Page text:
Despite claims that the meetings last spring excluded pro-Israeli voices, they were open to the public. A PSC spokesperson told The Electronic Intifada that at least two students at the meetings with dining representatives expressed opposition to removing the SodaStream brand from dining halls.
Rachel J. Sandalow, a member of Harvard’s Progressive Jewish Alliance, who also attended the meetings, told the Crimson that regardless of the university’s position, the machines’ association with settlements made them inappropriate for student dining halls.
PSC supports the boycott, divestment and sanctions movement but has not yet proposed any divestment resolutions. “We are trying to get to the point where we are organized and strong enough to get that point. SodaStream is an issue we felt we could handle,” the PSC spokesperson said.
The students and HUDS reached a mutually satisfactory resolution. In a memo from a meeting that took place on 17 April, Professor Diana Eck, who moderated the final meeting, wrote:
Our discussion revealed that there are different perspectives on the wider controversy over Sodastream. This issue, however, is very much limited to Harvard dining halls… This meeting was a wonderful example of how our community of learning, comprised of a diversity of perspectives and experiences, comes together to address concerns and learn from each other. Through free expression and an exchange of ideas we gain a better understanding of each other and the world around us.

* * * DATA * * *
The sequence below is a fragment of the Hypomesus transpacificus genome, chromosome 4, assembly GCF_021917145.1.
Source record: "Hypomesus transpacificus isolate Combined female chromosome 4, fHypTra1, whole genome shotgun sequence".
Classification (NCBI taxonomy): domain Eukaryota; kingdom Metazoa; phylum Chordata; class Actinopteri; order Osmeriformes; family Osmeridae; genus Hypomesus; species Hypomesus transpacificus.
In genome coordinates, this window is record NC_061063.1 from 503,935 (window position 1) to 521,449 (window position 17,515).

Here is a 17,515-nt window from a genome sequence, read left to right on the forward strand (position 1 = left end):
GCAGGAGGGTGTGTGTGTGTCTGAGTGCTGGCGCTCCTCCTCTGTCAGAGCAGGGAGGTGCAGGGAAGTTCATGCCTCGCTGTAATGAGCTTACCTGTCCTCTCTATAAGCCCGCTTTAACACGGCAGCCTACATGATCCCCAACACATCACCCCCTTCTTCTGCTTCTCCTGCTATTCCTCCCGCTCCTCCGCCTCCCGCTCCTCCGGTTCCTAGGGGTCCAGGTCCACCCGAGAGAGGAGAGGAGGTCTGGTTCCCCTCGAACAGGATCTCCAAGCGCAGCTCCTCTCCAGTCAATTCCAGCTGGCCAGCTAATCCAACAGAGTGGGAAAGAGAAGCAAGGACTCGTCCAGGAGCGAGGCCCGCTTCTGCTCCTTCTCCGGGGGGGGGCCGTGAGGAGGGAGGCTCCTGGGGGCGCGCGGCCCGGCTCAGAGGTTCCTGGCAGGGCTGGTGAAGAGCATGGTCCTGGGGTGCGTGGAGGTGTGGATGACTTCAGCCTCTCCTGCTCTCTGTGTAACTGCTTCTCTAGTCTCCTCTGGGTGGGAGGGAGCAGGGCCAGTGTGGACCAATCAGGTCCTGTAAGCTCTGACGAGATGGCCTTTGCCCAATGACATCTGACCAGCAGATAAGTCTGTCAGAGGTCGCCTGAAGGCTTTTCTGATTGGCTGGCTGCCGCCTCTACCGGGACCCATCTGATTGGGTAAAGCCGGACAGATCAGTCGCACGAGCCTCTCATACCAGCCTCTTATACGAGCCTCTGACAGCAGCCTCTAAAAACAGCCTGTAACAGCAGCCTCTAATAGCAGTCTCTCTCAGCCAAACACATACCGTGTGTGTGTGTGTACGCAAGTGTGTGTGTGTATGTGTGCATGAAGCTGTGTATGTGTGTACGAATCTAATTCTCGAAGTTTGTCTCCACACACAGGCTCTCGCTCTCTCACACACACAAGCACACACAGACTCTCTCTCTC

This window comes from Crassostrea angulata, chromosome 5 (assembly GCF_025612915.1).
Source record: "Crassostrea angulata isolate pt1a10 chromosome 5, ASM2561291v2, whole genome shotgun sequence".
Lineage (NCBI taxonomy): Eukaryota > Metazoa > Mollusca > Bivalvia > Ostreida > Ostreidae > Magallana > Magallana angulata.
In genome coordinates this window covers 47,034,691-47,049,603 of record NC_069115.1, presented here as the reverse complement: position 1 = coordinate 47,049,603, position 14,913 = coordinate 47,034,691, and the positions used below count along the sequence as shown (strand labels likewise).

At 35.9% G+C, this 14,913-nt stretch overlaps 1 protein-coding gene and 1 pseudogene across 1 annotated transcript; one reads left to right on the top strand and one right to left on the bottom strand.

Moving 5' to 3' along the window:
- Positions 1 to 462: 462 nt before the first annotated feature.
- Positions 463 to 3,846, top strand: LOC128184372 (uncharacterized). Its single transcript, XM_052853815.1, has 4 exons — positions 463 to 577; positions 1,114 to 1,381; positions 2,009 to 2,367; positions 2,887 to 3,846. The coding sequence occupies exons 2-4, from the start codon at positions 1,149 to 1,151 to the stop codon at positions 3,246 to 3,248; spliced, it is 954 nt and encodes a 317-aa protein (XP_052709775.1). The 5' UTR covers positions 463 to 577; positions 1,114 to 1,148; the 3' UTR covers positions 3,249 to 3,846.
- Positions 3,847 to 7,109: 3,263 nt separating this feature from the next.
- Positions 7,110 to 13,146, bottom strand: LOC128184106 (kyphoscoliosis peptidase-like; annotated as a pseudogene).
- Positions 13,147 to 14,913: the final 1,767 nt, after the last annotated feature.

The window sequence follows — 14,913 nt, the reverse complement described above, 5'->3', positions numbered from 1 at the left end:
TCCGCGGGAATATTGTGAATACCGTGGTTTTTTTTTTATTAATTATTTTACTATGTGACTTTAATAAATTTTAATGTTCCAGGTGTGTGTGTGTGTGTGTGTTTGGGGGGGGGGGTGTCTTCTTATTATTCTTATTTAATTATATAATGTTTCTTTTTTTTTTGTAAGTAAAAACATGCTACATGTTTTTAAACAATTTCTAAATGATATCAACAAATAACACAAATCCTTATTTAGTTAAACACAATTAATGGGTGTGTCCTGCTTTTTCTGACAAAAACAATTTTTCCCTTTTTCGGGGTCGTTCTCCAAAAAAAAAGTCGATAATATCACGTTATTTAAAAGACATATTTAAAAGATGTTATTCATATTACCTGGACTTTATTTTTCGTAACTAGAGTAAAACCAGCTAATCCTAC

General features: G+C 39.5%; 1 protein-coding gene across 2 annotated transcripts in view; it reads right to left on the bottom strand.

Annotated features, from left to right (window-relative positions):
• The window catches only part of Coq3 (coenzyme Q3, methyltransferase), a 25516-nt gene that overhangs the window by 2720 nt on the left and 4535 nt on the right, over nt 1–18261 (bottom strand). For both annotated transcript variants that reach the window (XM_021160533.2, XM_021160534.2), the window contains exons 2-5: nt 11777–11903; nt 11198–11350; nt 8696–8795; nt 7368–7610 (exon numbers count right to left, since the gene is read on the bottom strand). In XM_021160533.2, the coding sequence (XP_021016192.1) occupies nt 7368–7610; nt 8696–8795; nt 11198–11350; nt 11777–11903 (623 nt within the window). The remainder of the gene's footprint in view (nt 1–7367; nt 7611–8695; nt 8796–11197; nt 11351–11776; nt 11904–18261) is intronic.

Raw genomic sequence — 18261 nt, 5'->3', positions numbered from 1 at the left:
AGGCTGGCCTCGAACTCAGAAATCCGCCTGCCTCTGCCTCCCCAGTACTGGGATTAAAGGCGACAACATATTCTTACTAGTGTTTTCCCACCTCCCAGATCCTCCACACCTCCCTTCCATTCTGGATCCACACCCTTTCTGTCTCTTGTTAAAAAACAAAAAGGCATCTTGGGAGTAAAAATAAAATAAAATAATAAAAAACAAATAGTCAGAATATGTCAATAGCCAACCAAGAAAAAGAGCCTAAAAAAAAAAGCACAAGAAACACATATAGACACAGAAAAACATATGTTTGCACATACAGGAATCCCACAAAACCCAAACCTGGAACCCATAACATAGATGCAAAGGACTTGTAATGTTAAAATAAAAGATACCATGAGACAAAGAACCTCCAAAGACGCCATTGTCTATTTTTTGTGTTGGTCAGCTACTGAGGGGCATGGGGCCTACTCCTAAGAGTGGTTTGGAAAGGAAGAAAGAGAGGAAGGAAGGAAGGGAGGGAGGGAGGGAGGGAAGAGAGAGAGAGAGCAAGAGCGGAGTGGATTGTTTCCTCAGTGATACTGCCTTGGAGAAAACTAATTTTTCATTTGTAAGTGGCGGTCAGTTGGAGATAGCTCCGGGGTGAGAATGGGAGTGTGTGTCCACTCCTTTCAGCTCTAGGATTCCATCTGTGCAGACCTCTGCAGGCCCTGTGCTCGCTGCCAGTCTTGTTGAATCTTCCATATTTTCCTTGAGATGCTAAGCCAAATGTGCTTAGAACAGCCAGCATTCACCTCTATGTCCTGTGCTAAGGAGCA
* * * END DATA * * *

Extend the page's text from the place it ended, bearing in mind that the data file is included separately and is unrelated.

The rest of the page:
In a sign of good faith, dining officials immediately cancelled a standing order for a new SodaStream machine and placed an order with a different company.
But only a day after the report appeared last week, Harvard University President Drew G. Faust ordered an investigation into the decision. Provost Alan M. Garber wrote in an email to the Crimson: “Harvard University’s procurement decisions should not and will not be driven by individuals’ views of highly contested matters of political controversy.”
Also within the day, Harvard law professor and anti-Palestinian author Alan Dershowitz had published a column in The Jerusalem Post excoriating Harvard dining services’ alignment with BDS. Dershowitz wrote that he had spoken to “Arabs” that worked in the SodaStream factory and “love working for a company that pays them high wages and manufactures excellent working conditions.”
To counter calls for boycott, SodaStream has promoted its West Bank factory as beneficial to Palestinian workers. But Palestinians report humiliating and dismal working conditions and that they are systematically kept in lower labor positions than Jewish Israeli workers. Furthermore, the Israeli settlement watchdog Who Profits reported that the factory skirts Israeli labor laws by scheduling workers for twelve-hour shifts.
Following reports of a univeristy investigation, Harvard dining services immediately began backtracking on its decision. Dining services spokesperson Crista Martin wrotethat HUDS had “mistakenly factored political concerns raised by students on a particularly sensitive issue into a decision on soda machines. As the president and provost have made clear, our procurement decisions should not be driven by community members’ views on matters of political controversy.”